(iStock)
(iStock)

Opinion | Should you rush to create a private trust for the benefit of your family?

There is significant uncertainty even if assets are settled upon a trust

In the past three or four years, just before the budget, we have seen a rush of anxious clients seeking advice on whether they should set up a private trust for the benefit of their family members. This year has been no different. A discussion with the clients reveals that the anxiety is fuelled by rumours that estate duty is likely to be reintroduced in the forthcoming budget. Should one rush to set up a trust under such circumstances, and is it beneficial?

In the 1980s, family trusts were formed for tax planning, as a family trust is taxable as a separate entity. They were then taxable at separate slab rates, thus providing a tax benefit. However, with the amendments in tax laws, which resulted in discretionary trusts being taxed at maximum marginal rates and specific trusts being taxed at the same rate as the beneficiaries, the income tax arbitrage was eliminated. Further, with the abolition of estate duty in the mid-eighties, there remained no tax benefit in having such family trusts.

For three decades, one saw family trusts being set up only for non-tax reasons, perhaps the right reasons. Businessmen set up family trusts so that income from family businesses could be divided among all the family members, while only certain members were vested with the management of the business; parents set up family trusts for the benefit of children with special needs to provide for them even after the lifetime of the parents; trusts were set up in cases where the income was to go to one set of persons, while the asset was to go to another set of persons; and persons involved in risky businesses or professions set up family trusts to protect some of their assets against any potential liabilities that may arise in future.

The exemption of dividends provided an opportunity for settling shares in a trust, where the income of the trust would be exempt, and which could then be distributed again, tax-free, in the desired manner, to the concerned beneficiaries. However, now even trusts are liable to pay the super-rich tax of 10% on dividends exceeding 10 lakh.

There are various other aspects that one needs to consider when setting up a family trust. The first is that any settlement of assets on the trust or transfer of assets to the trust would not be taxable as the income of the trust if the trust is only for the benefit of specified relatives of the settlor or transferor. If any person, who does not fall within the category of specified relative of the settlor or transferor, as the case may be, is a beneficiary, the entire value of the assets received by the trust would be taxable as income of the trust.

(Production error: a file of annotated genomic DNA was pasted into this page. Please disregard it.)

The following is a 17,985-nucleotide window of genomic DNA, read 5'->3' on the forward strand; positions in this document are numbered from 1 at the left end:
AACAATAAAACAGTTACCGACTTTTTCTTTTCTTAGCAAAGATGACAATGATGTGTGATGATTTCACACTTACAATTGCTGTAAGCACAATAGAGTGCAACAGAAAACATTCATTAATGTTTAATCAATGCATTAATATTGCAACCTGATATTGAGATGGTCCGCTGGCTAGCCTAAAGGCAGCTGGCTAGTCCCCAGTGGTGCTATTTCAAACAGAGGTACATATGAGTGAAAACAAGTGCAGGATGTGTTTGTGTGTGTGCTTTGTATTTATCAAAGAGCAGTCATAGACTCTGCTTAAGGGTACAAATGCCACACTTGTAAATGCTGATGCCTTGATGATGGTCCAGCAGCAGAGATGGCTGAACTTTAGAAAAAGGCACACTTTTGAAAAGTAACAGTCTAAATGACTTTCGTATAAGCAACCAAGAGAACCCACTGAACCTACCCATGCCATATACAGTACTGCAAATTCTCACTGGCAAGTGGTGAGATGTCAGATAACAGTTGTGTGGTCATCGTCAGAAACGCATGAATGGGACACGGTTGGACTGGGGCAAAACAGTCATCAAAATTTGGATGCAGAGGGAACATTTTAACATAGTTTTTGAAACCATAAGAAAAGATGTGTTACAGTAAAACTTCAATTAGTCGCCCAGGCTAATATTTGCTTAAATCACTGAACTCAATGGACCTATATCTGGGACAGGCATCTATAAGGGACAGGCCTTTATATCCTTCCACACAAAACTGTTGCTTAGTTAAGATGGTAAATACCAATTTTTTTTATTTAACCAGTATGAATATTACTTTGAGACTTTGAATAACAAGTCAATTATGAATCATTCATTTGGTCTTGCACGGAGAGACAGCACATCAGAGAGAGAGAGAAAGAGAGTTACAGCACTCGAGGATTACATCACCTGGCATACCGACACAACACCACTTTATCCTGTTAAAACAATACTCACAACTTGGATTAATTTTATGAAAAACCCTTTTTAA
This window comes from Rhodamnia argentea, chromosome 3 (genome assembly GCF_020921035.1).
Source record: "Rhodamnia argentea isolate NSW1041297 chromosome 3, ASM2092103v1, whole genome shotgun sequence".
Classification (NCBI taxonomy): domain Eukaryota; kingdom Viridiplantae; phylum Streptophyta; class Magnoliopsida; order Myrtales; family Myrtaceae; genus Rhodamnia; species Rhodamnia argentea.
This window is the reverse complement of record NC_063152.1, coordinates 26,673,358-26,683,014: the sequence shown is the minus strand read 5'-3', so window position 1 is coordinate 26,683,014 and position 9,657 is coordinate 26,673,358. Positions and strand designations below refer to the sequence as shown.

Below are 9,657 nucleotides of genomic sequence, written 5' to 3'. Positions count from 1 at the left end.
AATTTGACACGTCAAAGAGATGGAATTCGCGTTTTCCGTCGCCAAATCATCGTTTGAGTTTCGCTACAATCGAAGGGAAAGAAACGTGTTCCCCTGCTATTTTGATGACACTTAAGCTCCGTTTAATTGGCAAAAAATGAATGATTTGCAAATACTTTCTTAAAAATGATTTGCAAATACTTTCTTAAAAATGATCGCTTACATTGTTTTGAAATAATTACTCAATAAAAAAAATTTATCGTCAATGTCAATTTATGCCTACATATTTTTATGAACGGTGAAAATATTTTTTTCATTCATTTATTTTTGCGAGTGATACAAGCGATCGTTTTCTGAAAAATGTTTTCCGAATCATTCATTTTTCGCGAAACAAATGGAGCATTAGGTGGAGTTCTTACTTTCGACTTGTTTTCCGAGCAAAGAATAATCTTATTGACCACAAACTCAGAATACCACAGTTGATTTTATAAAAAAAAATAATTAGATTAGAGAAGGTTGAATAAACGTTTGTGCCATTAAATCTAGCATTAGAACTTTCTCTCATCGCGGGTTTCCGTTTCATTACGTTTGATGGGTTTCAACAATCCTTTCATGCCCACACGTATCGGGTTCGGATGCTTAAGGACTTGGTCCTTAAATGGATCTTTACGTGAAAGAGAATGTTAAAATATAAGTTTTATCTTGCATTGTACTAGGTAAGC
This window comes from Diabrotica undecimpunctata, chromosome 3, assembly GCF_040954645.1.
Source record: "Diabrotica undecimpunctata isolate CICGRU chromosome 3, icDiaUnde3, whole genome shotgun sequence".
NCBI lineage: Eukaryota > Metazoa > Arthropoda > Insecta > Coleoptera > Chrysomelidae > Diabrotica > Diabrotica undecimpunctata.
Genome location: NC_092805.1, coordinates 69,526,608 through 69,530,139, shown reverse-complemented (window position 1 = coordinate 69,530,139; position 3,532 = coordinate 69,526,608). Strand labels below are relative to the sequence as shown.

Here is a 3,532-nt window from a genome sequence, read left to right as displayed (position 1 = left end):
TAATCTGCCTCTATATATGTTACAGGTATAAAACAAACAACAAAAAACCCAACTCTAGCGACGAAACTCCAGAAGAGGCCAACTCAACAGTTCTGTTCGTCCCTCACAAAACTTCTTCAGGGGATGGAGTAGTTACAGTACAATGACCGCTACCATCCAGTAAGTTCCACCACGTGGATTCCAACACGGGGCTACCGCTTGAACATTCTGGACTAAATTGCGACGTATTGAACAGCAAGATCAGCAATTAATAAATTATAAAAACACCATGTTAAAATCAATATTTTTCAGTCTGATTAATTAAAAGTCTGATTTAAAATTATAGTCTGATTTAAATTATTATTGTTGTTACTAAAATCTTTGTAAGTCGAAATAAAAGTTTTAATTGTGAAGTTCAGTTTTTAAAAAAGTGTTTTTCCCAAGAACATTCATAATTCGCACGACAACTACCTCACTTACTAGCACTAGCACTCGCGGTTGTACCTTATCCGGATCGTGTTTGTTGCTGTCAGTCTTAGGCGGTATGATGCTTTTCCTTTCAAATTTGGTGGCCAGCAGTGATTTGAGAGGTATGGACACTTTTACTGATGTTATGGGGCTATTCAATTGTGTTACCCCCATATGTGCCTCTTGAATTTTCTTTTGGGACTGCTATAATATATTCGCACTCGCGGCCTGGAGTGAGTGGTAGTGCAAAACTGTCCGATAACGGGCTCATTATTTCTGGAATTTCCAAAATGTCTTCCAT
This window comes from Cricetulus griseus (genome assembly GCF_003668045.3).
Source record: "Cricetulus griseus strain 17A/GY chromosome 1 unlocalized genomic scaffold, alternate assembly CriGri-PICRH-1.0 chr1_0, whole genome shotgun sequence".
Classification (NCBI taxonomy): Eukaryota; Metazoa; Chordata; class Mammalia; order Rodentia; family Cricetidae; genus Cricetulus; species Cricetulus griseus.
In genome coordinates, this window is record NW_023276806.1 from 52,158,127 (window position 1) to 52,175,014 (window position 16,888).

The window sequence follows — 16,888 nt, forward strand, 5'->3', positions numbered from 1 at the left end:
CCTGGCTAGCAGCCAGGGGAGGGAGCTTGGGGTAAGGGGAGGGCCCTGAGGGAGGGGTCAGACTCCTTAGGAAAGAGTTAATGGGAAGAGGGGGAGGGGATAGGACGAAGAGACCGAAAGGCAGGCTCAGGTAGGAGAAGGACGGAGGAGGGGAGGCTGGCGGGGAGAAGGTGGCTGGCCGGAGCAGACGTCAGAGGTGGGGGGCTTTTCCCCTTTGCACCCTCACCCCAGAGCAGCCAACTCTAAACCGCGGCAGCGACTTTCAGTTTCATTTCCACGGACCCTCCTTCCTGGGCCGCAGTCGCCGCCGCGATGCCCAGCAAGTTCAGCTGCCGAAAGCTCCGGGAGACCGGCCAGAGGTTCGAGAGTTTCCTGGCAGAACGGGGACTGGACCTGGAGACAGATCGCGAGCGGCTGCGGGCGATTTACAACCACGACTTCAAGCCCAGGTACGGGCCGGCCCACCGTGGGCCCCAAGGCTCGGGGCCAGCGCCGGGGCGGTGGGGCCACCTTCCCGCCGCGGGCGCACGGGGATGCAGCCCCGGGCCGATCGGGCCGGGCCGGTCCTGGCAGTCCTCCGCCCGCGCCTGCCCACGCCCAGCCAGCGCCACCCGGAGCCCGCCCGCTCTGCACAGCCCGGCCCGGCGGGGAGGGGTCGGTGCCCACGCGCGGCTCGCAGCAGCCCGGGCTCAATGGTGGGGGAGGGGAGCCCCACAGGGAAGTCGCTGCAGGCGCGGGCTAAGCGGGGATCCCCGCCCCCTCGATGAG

Another important aspect is that there are stamp duty implications on transfer of assets to a trust. On such transfer, the stamp duty concessions applicable to transfers to a relative are not available, and hence, one may end up paying the full amount of stamp duty. This stamp duty has to be paid upfront, and is therefore an immediate cost, in contrast with any future benefits that may arise. Transfers of immovable property may attract a significant amount of stamp duty, since it is payable on the current market value of the property.

One also needs to keep in mind that the settlor or transferor himself would not have access to the income from the assets being settled in trust or transferred to the trust, or else it may be regarded as a revocable transfer, inviting provisions for clubbing of income. Therefore, the settlor or transferor needs to ensure that he retains sufficient assets to generate the income that he needs, and it is only surplus assets which are transferred to the trust.

With regard to the potential advantage if estate duty is reintroduced, one needs to keep in mind that whether assets settled on such a trust will be outside the purview of estate duty would depend upon the provisions of the law that is enacted. The law may provide for taxing past transfers in the recent certain number of years. If that is the case, there may really not be much benefit in settling assets on such a trust today. There is, therefore, a significant amount of uncertainty even if assets are settled upon a trust.

All gifts (including those to relatives) will also necessarily need to be made taxable, if estate duty is introduced, so that estate duty cannot be avoided through gifts. The likelihood of a recently re-elected government with a new finance minister introducing such a significant change in the tax laws needs to be evaluated. Further, the likely threshold limit beyond which estate duty would apply is also not known, neither is it clear which assets would be exempt from estate duty.

Therefore, setting up of a family trust will require a great deal of thought and planning. Rushing to set one up to beat any potential estate duty liability may not be such a good idea, if adequate preparation and groundwork is not done. One may otherwise end up with a trust which does not really serve the purpose of the settlor.

Gautam Nayak is a chartered accountant

Close